Missouri’s Commissioner of Education has announced her retirement. Chris Nicastro will retire at the end of this year, having been Commissioner for five years.

Chris Nicastro testifies in a House Committee Hearing (courtesy; Missouri House Communications)

Chris Nicastro testifies in a House Committee Hearing (courtesy; Missouri House Communications)

The Department of Elementary and Secondary Education announced her retirement in a statement touting accomplishments during her term. It focuses on the launching of the 10 by 20 initiative that aims to have Missouri student achievement rank among the top 10 states in the nation by 2020, the implementation of new standards for learning, for district classification, for early childhood education and for educator preparation.

Nicastro’s term has also been marked by controversy, however.

An audit released last month found problems in the way the Department hired a consultant to carry out Nicastro’s plan to overhaul the Kansas City School District. She has also been criticized for pushing unaccredited school districts to form a super school district. The Department has also been criticized for its handling of the student transfer law regarding unaccredited districts in the St. Louis region.

Several state lawmakers and some organizations have called for Nicastro’s resignation in recent months.

The state Board of Education’s president, Peter Herschend, has been supportive of Nicastro, and remains so in a statement regarding her announcement.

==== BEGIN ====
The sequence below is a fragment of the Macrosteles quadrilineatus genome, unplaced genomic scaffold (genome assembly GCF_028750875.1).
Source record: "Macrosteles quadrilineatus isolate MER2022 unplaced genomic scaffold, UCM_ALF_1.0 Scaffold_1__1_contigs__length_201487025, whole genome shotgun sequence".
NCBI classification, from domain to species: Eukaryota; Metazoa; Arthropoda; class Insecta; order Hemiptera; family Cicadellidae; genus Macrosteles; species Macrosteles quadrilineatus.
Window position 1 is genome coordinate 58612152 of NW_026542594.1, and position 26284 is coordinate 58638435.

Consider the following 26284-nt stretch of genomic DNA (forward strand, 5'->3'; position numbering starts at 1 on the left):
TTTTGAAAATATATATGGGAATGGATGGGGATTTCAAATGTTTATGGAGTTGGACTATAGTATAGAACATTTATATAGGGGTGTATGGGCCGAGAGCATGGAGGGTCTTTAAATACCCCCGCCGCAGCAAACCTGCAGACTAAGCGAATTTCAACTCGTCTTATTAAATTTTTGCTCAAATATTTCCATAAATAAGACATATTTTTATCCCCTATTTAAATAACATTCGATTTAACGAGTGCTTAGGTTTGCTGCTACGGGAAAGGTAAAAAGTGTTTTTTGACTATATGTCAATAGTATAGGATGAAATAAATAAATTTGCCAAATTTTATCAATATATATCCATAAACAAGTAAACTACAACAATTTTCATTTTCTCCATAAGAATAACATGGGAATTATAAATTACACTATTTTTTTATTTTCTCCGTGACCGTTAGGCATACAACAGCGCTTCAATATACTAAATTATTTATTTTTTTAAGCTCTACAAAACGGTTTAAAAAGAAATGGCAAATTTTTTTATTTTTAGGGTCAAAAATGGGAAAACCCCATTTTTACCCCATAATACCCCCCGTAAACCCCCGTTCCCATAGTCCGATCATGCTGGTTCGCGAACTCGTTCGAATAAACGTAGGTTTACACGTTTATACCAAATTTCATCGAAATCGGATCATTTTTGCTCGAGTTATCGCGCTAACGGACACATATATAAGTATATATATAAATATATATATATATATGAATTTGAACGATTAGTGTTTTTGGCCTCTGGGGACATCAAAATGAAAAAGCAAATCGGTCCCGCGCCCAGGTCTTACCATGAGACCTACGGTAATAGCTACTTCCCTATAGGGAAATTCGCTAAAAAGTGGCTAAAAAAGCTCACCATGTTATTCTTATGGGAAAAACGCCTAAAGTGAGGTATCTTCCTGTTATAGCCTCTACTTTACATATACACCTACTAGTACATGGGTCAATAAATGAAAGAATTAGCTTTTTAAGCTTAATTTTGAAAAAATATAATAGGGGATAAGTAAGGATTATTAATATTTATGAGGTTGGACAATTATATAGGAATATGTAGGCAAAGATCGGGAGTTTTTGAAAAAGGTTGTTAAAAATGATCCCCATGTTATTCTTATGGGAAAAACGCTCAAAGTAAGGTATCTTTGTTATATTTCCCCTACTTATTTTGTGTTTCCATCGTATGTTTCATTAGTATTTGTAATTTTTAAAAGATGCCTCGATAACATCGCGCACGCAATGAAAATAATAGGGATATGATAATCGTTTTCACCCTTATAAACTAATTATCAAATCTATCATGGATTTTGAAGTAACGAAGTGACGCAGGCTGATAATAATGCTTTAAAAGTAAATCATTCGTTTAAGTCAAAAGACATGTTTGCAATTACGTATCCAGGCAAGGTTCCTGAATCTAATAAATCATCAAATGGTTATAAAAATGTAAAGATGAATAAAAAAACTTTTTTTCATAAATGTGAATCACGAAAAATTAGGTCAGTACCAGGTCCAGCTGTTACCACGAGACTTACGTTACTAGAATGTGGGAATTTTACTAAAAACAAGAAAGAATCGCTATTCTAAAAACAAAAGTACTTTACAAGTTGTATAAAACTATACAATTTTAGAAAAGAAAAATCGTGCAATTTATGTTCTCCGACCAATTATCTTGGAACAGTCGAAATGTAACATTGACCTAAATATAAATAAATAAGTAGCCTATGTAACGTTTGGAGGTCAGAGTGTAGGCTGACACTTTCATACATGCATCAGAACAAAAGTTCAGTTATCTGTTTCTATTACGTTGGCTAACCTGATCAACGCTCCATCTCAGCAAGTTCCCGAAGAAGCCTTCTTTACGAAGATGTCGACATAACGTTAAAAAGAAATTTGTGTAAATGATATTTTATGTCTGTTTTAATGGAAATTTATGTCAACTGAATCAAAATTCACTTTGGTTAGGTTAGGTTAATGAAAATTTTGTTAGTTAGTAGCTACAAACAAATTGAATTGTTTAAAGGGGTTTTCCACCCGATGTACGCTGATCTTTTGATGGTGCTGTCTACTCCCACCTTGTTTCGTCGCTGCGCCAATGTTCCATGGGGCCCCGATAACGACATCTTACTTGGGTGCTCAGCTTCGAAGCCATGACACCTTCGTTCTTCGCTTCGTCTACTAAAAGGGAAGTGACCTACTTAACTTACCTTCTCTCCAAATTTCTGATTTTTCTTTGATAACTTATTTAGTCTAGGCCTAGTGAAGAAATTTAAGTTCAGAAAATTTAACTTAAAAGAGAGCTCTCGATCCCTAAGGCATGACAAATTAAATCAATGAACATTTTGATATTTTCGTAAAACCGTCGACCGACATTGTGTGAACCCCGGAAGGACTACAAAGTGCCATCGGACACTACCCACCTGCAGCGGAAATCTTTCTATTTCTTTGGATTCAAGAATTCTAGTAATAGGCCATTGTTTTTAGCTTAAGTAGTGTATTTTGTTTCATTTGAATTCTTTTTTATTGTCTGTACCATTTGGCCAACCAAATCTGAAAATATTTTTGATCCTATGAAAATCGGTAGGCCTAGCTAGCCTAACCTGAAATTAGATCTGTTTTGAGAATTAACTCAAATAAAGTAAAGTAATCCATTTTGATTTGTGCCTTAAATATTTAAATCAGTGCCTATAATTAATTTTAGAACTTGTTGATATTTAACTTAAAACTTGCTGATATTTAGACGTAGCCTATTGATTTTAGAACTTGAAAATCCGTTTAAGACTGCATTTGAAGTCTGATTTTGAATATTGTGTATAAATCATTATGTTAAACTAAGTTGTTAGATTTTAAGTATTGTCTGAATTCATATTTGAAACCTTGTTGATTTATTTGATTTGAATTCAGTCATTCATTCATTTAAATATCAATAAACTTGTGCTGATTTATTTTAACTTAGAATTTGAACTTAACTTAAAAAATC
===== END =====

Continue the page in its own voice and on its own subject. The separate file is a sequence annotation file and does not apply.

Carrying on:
“The State Board of Education is grateful for her years of service to education, but even more important is the better life she has worked to achieve for hundreds of thousands of Missouri’s students,” writes Herschend. “Most of those children will never know Chris Nicastro, but those of us involved in this business of education know, and we are appreciative of her tireless service.”

Governor Jay Nixon also expressed praise for Nicastro.

“For nearly four decades, Commissioner Nicastro has dedicated her career to improving public schools and helping students succeed,” Nixon writes. “The progress Missouri’s public schools have made during her tenure as Commissioner is a testament to her unwavering commitment to providing every Missouri child with a high quality education that prepares them to meet the demands of the global economy.”